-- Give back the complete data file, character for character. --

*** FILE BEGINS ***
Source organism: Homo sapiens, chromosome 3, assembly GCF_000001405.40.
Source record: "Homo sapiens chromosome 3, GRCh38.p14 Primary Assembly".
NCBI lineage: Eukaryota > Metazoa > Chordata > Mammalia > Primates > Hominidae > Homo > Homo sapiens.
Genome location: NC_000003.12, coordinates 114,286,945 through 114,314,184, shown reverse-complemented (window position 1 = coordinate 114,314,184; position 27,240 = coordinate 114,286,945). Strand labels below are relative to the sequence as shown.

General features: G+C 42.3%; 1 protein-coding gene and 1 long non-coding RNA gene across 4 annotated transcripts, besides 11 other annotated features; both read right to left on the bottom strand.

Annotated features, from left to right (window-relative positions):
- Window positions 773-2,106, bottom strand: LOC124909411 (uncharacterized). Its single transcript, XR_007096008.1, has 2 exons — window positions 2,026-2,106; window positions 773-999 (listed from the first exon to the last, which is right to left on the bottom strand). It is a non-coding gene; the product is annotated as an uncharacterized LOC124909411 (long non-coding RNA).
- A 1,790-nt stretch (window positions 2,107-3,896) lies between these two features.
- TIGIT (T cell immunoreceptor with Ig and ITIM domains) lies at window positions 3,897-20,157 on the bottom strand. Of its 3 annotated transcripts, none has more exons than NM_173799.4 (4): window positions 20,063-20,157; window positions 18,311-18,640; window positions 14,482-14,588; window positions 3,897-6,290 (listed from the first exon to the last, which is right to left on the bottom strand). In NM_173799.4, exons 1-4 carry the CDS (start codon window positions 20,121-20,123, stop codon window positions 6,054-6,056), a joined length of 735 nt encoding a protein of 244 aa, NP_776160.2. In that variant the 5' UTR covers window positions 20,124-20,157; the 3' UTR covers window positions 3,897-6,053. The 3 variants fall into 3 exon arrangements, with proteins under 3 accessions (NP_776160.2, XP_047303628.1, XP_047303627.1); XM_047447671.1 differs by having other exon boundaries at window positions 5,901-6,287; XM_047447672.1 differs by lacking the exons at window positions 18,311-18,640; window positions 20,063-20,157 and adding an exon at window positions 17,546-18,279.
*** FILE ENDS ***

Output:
Source organism: Homo sapiens, chromosome 3, assembly GCF_000001405.40.
Source record: "Homo sapiens chromosome 3, GRCh38.p14 Primary Assembly".
NCBI lineage: Eukaryota > Metazoa > Chordata > Mammalia > Primates > Hominidae > Homo > Homo sapiens.
Genome location: NC_000003.12, coordinates 114,286,945 through 114,314,184, shown reverse-complemented (window position 1 = coordinate 114,314,184; position 27,240 = coordinate 114,286,945). Strand labels below are relative to the sequence as shown.

General features: G+C 42.3%; 1 protein-coding gene and 1 long non-coding RNA gene across 4 annotated transcripts, besides 11 other annotated features; both read right to left on the bottom strand.

Annotated features, from left to right (window-relative positions):
- Window positions 773-2,106, bottom strand: LOC124909411 (uncharacterized). Its single transcript, XR_007096008.1, has 2 exons — window positions 2,026-2,106; window positions 773-999 (listed from the first exon to the last, which is right to left on the bottom strand). It is a non-coding gene; the product is annotated as an uncharacterized LOC124909411 (long non-coding RNA).
- A 1,790-nt stretch (window positions 2,107-3,896) lies between these two features.
- TIGIT (T cell immunoreceptor with Ig and ITIM domains) lies at window positions 3,897-20,157 on the bottom strand. Of its 3 annotated transcripts, none has more exons than NM_173799.4 (4): window positions 20,063-20,157; window positions 18,311-18,640; window positions 14,482-14,588; window positions 3,897-6,290 (listed from the first exon to the last, which is right to left on the bottom strand). In NM_173799.4, exons 1-4 carry the CDS (start codon window positions 20,121-20,123, stop codon window positions 6,054-6,056), a joined length of 735 nt encoding a protein of 244 aa, NP_776160.2. In that variant the 5' UTR covers window positions 20,124-20,157; the 3' UTR covers window positions 3,897-6,053. The 3 variants fall into 3 exon arrangements, with proteins under 3 accessions (NP_776160.2, XP_047303628.1, XP_047303627.1); XM_047447671.1 differs by having other exon boundaries at window positions 5,901-6,287; XM_047447672.1 differs by lacking the exons at window positions 18,311-18,640; window positions 20,063-20,157 and adding an exon at window positions 17,546-18,279.